Learn About the Law
Get help with your legal needs
FindLaw’s Learn About the Law features thousands of informational articles to help you understand your options. And if you’re ready to hire an attorney, find one in your area who can help.
Mark M. RANSLEY, Appellant-Defendant, v. STATE of Indiana, Appellee-Plaintiff.
Mark M. Ransley (“Ransley”) appeals his conviction for intimidation 1 as a Class C felony following a jury trial. On appeal, he raises two issues, of which we find the following dispositive: whether the State presented sufficient evidence that Ransley acted with the intent of placing Nolan in fear of retaliation for a prior lawful act as required under the intimidation statute.
FACTS AND PROCEDURAL HISTORY
In 2002, Marguerite Reilly and Bernice Ransley owned homes in Valparaiso, Indiana that were next to each other, but separated by a vacant lot. Ransley lived with his mother, Bernice. Matthew Nolan, Reilly's son-in-law, helped Reilly maintain her property. In September 2002, Bernice purchased the vacant lot between the two homes, thus triggering a dispute as to the ownership of a six-foot wide strip of land that ran along the property line. This dispute led to the two families engaging in verbal confrontations and taking overt actions to demonstrate ownership and control of the disputed land.2 In March 2003, Reilly filed a civil action to quiet title to the disputed strip of land.3
On October 3, 2004, Nolan went to Reilly's home to mow her grass and found various items, such as planking, cinder blocks, and assorted wooden stakes, on land he believed was owned by Reilly. Agitated and angry, Nolan threw all the items onto the Ransley property and started yelling toward the Ransley home. Nolan called Ransley names and “asked [Ransley] if he might to [sic] want to come down and harass [Nolan] like he had been harassing [Nolan's] wife and kids.” Tr. at 125. Believing himself threatened, Ransley called 911. During his conversation with the Porter County Sheriff's Department, Ransley expressed fear and frustration and told the operator that if Nolan were to come onto Bernice's property Ransley would shoot him. After hanging up with the Sheriff's Department, Ransley exited his home and stood on his porch.
Meanwhile Nolan was cutting Reilly's grass, and had started near the disputed portion of land. Id. 125-26. Seeing Ransley on the porch, Nolan stopped the mower and, again, began yelling at Ransley from about fifty to seventy yards away. Nolan's words prompted Ransley to leave his porch and walk toward Nolan. While the two men stood about thirty feet apart arguing and challenging each other, Nolan noticed “what looked like a handgun in [Ransley's] waistband.” Id. at 128. Unsure of whether the gun was real, Nolan continued to yell at Ransley and asked him, “are you gonna use that or, you know, do you still want to come on over here we can still settle this.” Id. Nolan decided to get something to “even the odds a little bit,” and returned to Reilly's garage to grab an axe handle. Id. At trial, Nolan testified that, upon returning, Ransley pulled out his handgun and pointed it at Nolan. Nolan did not recall whether Ransley said anything at that time. Id. at 131. Nolan retreated to Reilly's house, had his wife call the police, and went back outside to mow the grass.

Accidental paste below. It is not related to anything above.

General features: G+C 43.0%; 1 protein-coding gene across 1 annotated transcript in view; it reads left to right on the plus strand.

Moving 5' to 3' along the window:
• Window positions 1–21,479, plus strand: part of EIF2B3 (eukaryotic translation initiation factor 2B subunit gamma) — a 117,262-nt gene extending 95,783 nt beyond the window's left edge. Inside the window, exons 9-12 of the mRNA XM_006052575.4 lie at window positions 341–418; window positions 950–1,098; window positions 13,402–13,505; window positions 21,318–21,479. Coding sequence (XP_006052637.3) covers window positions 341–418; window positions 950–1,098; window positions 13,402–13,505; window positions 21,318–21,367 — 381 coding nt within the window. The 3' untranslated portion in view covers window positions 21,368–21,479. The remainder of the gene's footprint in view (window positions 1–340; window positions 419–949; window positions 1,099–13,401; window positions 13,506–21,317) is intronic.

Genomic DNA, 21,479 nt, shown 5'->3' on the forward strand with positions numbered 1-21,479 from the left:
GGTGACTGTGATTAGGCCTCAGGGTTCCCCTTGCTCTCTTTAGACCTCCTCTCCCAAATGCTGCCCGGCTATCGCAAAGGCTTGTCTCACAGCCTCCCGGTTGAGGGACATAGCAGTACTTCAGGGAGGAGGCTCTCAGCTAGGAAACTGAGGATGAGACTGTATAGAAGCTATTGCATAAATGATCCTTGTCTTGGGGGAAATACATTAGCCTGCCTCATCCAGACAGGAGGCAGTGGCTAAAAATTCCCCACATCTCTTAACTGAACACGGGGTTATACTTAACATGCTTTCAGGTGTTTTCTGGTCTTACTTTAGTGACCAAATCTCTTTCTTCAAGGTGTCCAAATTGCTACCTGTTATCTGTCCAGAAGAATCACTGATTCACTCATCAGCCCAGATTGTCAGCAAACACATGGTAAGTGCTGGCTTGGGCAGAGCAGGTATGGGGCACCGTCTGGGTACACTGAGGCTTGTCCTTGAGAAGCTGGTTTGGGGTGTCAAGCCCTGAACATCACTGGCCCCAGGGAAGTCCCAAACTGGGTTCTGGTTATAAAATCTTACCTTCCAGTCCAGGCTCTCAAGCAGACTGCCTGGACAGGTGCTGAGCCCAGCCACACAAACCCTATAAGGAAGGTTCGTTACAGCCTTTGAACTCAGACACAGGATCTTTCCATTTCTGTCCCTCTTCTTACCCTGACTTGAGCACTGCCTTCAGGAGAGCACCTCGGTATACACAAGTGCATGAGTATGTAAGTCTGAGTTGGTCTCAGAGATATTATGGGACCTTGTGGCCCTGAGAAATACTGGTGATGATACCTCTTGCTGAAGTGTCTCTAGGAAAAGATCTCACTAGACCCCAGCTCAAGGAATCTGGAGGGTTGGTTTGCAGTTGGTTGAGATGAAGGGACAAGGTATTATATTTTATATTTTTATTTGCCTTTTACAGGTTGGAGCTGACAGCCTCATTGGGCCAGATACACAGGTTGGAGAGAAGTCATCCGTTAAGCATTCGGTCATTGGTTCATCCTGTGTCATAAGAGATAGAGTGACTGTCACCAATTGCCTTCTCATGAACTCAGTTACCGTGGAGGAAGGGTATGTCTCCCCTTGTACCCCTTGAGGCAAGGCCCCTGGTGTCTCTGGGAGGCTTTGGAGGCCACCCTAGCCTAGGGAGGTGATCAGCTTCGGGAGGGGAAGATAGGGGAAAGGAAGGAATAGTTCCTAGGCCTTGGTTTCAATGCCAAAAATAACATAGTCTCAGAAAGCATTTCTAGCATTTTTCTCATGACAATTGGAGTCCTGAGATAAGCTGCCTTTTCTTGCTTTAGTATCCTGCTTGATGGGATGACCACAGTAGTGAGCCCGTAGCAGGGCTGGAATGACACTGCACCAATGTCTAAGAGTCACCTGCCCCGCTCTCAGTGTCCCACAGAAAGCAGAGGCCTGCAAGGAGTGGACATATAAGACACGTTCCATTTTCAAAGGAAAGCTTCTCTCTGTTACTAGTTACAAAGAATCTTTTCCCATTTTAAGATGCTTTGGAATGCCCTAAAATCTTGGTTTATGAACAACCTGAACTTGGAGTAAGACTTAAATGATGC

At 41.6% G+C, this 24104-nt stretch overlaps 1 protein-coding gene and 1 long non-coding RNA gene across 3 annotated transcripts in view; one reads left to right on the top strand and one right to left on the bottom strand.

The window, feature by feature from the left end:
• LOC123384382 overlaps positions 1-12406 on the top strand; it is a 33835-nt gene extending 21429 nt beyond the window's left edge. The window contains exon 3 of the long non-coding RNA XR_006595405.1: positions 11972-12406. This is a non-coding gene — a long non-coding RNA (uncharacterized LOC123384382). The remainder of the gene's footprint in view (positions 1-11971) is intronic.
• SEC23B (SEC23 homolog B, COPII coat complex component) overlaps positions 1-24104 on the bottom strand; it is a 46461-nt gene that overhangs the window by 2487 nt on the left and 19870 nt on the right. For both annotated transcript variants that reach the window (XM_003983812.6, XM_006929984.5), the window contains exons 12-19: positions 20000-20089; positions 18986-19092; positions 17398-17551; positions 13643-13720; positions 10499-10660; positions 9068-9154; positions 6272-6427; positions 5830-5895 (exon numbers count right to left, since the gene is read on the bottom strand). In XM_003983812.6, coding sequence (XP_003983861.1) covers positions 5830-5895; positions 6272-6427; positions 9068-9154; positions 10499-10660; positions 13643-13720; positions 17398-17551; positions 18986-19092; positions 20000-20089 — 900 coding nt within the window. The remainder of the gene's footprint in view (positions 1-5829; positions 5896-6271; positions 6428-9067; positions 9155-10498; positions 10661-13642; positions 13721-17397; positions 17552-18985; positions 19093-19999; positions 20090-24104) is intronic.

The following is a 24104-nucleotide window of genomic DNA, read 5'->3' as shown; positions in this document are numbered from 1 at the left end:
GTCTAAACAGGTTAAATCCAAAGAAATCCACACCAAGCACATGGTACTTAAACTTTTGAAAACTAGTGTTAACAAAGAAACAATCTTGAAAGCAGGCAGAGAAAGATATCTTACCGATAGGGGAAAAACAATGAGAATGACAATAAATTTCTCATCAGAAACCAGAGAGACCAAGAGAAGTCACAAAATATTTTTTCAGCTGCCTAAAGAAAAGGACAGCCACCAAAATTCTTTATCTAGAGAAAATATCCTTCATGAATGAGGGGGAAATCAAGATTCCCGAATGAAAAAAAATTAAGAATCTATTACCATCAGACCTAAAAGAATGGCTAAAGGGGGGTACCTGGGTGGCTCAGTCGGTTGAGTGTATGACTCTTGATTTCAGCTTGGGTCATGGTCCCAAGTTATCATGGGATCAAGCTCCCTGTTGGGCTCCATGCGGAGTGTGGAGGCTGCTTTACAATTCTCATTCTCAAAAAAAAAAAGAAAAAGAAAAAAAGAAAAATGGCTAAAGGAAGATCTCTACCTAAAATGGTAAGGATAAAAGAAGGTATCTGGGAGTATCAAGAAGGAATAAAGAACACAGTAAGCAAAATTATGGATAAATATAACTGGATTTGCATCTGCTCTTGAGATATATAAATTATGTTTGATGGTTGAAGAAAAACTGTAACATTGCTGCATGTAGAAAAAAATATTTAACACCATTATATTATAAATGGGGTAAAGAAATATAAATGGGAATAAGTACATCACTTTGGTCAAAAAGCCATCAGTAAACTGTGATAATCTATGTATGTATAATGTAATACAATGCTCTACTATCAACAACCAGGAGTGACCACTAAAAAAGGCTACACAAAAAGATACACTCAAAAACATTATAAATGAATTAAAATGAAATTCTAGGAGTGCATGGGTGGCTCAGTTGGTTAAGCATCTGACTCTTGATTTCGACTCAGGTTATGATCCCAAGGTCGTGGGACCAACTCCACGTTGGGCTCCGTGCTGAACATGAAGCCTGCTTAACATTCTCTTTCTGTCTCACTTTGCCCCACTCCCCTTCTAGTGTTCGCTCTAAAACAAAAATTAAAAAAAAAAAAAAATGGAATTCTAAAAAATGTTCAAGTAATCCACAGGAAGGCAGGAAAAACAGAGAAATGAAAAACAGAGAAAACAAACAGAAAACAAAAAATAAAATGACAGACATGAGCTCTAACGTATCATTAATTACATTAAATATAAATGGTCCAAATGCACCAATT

Almost a half-hour after Ransley's first call to 911, the police arrived, parked between the two homes, and began questioning Nolan about the altercation. A few minutes later, Ransley approached with the handgun still in his waistband. Seeing this, the police removed the handgun and placed Ransley under arrest. While being handcuffed, Ransley shouted, “ ‘Why am I being put in handcuffs?’ ‘This is my property.’ ‘Eminent domain.’ ‘They're trying to take my land away from me.” ’ Id. at 239.
Ransley was originally charged with intimidation as a Class C felony. On April 29, 2005, the trial court granted the State's motion to amend that charge.4 Following a two-day trial, the jury found Ransley guilty of intimidation. He now appeals. Additional facts will be added as needed.
DISCUSSION AND DECISION
Ransley asserts that the evidence was insufficient to support his conviction for intimidation. In reviewing sufficiency of the evidence claims, this court does not reweigh the evidence or assess the credibility of witnesses. Huber v. State, 805 N.E.2d 887, 890 (Ind.Ct.App.2004). We consider only the evidence most favorable to the verdict, together with all reasonable and logical inferences to be drawn therefrom. Id. The conviction will be affirmed if there is substantial evidence of probative value to support the conclusion of the trier of fact. Id.
Ransley's original information read, in pertinent part, as follows:
That MARK M. RANSLEY did on or about the 3rd day of October, 2004, in the county of Porter, State of Indiana, communicate a threat to Matthew Nolan with the intent that he be placed in fear of retaliation for a prior lawful act, to wit: mowing property that belonged to Marguerite Reilly, with said threat to be a forceful felony through the use of a deadly weapon․